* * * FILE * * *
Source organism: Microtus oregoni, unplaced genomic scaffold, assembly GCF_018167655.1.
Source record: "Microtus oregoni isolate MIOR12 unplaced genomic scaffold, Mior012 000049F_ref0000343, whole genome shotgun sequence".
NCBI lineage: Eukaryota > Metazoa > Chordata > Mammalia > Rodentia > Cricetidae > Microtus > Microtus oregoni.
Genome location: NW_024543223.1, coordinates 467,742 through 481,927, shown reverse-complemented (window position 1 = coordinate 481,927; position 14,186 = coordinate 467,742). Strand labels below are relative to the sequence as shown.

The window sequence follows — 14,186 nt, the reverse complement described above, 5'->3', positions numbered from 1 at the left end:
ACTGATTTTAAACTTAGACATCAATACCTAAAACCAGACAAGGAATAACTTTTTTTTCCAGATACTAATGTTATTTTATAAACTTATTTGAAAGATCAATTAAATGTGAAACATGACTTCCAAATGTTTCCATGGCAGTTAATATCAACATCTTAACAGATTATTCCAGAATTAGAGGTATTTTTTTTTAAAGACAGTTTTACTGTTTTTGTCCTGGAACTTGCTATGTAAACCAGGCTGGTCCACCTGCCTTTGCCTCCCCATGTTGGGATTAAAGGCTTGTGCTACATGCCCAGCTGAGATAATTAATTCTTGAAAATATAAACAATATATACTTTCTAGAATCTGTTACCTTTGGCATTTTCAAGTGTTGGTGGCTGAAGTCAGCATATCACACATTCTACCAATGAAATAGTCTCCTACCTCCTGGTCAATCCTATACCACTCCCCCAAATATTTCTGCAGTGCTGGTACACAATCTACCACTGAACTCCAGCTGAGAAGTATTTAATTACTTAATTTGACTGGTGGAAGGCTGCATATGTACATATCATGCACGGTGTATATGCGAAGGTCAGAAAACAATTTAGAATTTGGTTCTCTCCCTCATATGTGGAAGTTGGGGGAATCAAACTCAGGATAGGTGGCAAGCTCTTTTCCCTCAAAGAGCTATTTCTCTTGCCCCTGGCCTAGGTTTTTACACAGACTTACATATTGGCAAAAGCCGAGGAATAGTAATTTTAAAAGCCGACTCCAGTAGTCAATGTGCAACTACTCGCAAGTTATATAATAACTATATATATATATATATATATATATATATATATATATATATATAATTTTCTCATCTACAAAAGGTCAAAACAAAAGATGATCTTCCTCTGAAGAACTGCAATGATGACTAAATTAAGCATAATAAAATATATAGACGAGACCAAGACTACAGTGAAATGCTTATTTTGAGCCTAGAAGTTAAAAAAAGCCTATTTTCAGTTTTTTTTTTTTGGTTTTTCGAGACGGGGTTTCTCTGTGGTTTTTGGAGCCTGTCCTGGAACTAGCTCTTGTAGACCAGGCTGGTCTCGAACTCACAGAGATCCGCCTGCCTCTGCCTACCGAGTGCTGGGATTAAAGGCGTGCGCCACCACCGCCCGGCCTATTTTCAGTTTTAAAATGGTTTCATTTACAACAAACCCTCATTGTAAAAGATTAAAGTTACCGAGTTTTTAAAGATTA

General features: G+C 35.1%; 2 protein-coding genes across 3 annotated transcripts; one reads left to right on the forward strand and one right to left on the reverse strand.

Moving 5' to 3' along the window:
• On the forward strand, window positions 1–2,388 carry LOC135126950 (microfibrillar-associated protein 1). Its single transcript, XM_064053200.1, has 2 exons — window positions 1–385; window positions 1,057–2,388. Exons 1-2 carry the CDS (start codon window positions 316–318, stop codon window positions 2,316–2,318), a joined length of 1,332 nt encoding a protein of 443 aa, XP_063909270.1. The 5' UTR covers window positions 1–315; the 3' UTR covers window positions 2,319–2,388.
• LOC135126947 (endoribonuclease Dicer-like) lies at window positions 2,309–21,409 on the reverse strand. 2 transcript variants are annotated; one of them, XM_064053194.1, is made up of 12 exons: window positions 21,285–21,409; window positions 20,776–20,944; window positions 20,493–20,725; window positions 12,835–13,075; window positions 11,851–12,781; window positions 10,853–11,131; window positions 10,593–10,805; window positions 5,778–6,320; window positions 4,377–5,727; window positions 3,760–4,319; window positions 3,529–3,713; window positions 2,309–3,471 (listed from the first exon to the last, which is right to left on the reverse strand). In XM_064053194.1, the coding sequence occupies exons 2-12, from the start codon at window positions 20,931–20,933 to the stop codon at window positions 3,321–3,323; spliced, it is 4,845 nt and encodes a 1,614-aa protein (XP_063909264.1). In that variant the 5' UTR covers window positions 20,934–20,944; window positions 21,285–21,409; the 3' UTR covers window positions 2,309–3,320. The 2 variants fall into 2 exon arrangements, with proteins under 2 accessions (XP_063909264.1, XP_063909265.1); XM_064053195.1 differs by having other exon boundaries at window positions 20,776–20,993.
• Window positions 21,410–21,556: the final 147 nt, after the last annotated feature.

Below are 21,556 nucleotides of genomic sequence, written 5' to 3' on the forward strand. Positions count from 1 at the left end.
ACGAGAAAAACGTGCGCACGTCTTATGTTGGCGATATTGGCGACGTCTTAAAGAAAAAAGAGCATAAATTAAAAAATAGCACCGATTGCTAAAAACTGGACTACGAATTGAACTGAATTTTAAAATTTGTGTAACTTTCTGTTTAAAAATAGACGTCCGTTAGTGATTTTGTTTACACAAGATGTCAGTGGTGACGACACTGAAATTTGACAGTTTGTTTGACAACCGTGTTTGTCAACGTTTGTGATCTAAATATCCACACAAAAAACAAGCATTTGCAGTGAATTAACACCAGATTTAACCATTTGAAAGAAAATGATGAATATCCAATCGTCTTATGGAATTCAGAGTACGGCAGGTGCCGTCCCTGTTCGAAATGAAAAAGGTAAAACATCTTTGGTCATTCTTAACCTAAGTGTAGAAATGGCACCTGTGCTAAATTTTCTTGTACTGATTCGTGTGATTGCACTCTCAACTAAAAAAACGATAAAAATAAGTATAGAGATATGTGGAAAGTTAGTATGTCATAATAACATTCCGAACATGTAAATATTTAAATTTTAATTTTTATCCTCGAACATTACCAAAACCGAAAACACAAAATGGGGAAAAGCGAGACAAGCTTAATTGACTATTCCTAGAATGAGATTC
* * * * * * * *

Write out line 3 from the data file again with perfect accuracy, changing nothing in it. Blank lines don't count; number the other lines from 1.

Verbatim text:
NCBI lineage: Eukaryota > Metazoa > Chordata > Mammalia > Rodentia > Cricetidae > Microtus > Microtus oregoni.